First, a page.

Grimes on the five albums that changed her life

After being crowned the winner of NME‘s 2015 Album Of The Year – for her ambitious fourth studio album, ‘Art Angels’ – Claire Boucher, aka Grimes, is someone whose opinions we shouldn’t take lightly.

So when asked by Tidal to decide upon the five records that transformed her life, the interest of many a Grimes fan – and indeed, music fan – would have been piqued. Ranging from the stank sounds of Atlanta, Georgia to the Roland sampler-indebted avant-garde of Panda Bear, here are Grimes’ choices, listed in chronological order.

Tool – ‘Ænima’ (1996)


The progressive metallers’ second album explored Egyptian mythology and sampled the late comedian Bill Hicks, but this record – which Boucher has “been jamming to since I was 13 or 14; it’s a staple of my existence” – holds particular significance for the 27-year-old due to the LA band’s use of interludes.

“One of the reasons I have interludes on my records is because of the amazing ones on ‘Ænima’,” she said. “This album is such a puzzle, rhythmically, melodically… so complex. It’s hard to jam along until you get to know it well, and yet it’s so easy to sing along. It’s complicated, but very satisfying as pop music somehow.”

Outkast – ‘Stankonia’ (2000)

“The first album I ever bought,” she reveals – not quite the misstep your younger self made by buying that Top Of The Pops compilation album, is it?


Enamoured with the Outkast masterpiece since she was 12 years old, Boucher describes listening to it as “fucking fantastic, idiosyncratic, sonically diverse and super weird. [It] opened my mind in more ways than one.”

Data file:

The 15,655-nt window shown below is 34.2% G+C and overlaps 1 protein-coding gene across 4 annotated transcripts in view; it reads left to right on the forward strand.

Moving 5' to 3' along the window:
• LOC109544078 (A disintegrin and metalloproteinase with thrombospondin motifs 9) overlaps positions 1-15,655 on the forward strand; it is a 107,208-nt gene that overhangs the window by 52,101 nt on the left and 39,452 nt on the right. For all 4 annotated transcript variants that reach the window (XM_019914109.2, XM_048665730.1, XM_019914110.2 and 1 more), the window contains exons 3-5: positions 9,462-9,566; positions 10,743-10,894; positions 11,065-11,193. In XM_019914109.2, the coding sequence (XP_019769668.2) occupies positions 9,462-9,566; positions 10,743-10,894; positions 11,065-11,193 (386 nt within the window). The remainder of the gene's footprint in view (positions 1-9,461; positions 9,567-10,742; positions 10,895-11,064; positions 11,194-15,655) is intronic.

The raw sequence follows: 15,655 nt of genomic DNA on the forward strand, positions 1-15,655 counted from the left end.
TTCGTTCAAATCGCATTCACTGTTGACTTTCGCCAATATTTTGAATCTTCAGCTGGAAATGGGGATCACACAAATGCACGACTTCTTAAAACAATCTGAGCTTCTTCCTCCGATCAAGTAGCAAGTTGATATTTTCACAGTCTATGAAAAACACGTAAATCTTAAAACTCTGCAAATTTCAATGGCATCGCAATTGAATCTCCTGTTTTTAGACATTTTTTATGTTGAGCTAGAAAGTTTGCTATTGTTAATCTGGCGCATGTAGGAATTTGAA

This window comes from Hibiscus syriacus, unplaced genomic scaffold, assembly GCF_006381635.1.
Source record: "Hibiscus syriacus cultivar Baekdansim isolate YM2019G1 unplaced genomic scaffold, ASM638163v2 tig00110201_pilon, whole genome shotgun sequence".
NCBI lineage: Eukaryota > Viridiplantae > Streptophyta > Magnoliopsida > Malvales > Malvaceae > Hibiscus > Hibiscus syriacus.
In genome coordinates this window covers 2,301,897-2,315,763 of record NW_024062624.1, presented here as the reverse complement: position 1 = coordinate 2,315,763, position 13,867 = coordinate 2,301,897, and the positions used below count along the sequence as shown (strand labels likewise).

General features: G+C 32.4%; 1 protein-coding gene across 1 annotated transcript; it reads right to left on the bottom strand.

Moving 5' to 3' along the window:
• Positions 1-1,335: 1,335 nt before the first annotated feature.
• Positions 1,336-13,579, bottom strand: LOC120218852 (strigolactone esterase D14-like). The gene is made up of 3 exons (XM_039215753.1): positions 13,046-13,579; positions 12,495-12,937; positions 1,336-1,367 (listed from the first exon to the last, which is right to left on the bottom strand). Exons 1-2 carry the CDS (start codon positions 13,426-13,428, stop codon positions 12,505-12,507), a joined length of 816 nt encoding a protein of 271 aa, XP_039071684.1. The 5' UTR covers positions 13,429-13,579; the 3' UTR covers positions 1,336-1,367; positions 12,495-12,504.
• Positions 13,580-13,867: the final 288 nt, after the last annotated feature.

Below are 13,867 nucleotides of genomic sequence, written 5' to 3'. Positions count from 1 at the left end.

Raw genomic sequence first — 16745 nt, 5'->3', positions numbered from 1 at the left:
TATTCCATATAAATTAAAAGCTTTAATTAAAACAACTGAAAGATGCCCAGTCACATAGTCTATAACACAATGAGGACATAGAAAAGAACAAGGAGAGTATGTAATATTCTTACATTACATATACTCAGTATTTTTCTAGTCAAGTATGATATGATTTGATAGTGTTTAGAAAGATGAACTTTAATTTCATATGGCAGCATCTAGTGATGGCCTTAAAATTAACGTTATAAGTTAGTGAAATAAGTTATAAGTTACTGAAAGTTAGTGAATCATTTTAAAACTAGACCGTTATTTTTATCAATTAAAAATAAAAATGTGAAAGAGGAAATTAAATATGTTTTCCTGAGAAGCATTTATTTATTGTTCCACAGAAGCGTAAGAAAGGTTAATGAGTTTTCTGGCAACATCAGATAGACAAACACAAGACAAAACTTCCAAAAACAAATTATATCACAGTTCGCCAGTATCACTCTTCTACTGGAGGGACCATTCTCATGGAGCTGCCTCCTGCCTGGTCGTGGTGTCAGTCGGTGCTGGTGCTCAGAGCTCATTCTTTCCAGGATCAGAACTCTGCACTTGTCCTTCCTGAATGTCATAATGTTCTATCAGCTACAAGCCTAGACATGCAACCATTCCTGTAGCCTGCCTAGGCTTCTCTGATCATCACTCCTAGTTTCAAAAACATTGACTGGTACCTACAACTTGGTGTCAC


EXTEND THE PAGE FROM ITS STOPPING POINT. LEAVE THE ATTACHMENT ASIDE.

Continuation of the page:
Yeah Yeah Yeahs – ‘Fever To Tell’ (2003)

Boucher’s love of Karen O and co. began after a friend gave her an unlabelled tape of ‘Fever To Tell’. “I had no clue what band it was. I put it into my Walkman and walked home from school, and my mind was completely blown to bits. I will distinctly remember that moment for the rest of my life.”

Highlighting how it was “the first time I’d heard female-fronted alternative music”, Boucher maintains that she didn’t know it was the Yeah Yeah Yeahs for many years: “It was just kind of this weird mystery… I suppose it foreshadowed my later life interests.”

Panda Bear – ‘Person Pitch’ (2007)

Noah Lennox’s third album made Boucher “completely trip out”, triggering, from a songwriting perspective anyway, her musical awakening.

“Up until that point I had basically only made weird atonal drone music, with no sense of songwriting,” she remembers. “I barely understood anything about music, it seemed like a mystery. But suddenly all music clicked into place and seemed so simple and easy. I was pretty much able to spontaneously write songs immediately after listening to this album once. I guess it seriously jumpstarted my mind in a freaky way.”

Beyoncé – ‘Beyoncé’ (2013)

Mrs Carter’s surprise-released fifth album would have been a more recent influence on ‘Art Angels’ (“When I’m working on mixes and engineering I usually test my tracks next to this record because it just sounds so incredible”), given how she practically gorged on the album when it initially dropped on iTunes.

“I immediately downloaded the whole thing and listened to it front to back,” Boucher says. “Afterwards, I realised I hadn’t done that in almost 2 years, and I have gotten back into listening to albums since… It definitely revitalised the art of the album for me, and I am very grateful for that.”